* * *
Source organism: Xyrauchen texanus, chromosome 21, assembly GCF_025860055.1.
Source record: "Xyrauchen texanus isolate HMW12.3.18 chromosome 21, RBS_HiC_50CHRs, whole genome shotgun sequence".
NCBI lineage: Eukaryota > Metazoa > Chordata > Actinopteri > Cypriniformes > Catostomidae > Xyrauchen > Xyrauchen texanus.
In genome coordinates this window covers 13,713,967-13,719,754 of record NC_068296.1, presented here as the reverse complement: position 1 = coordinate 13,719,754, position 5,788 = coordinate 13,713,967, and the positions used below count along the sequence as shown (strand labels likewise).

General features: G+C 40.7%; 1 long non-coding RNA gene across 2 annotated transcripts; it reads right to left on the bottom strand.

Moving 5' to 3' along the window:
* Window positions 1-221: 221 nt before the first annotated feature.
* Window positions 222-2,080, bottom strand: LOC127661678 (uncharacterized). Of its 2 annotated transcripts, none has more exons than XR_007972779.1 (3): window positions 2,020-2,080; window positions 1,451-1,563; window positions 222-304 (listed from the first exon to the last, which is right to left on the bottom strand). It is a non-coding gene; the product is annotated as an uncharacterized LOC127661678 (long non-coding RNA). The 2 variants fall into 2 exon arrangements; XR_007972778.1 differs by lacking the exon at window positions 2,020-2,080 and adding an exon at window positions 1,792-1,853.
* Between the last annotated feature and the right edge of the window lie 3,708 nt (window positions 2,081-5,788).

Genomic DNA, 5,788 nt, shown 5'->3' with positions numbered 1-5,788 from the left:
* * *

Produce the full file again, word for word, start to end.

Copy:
Source organism: Xyrauchen texanus, chromosome 21, assembly GCF_025860055.1.
Source record: "Xyrauchen texanus isolate HMW12.3.18 chromosome 21, RBS_HiC_50CHRs, whole genome shotgun sequence".
NCBI lineage: Eukaryota > Metazoa > Chordata > Actinopteri > Cypriniformes > Catostomidae > Xyrauchen > Xyrauchen texanus.
In genome coordinates this window covers 13,713,967-13,719,754 of record NC_068296.1, presented here as the reverse complement: position 1 = coordinate 13,719,754, position 5,788 = coordinate 13,713,967, and the positions used below count along the sequence as shown (strand labels likewise).

General features: G+C 40.7%; 1 long non-coding RNA gene across 2 annotated transcripts; it reads right to left on the bottom strand.

Moving 5' to 3' along the window:
* Window positions 1-221: 221 nt before the first annotated feature.
* Window positions 222-2,080, bottom strand: LOC127661678 (uncharacterized). Of its 2 annotated transcripts, none has more exons than XR_007972779.1 (3): window positions 2,020-2,080; window positions 1,451-1,563; window positions 222-304 (listed from the first exon to the last, which is right to left on the bottom strand). It is a non-coding gene; the product is annotated as an uncharacterized LOC127661678 (long non-coding RNA). The 2 variants fall into 2 exon arrangements; XR_007972778.1 differs by lacking the exon at window positions 2,020-2,080 and adding an exon at window positions 1,792-1,853.
* Between the last annotated feature and the right edge of the window lie 3,708 nt (window positions 2,081-5,788).

Genomic DNA, 5,788 nt, shown 5'->3' with positions numbered 1-5,788 from the left: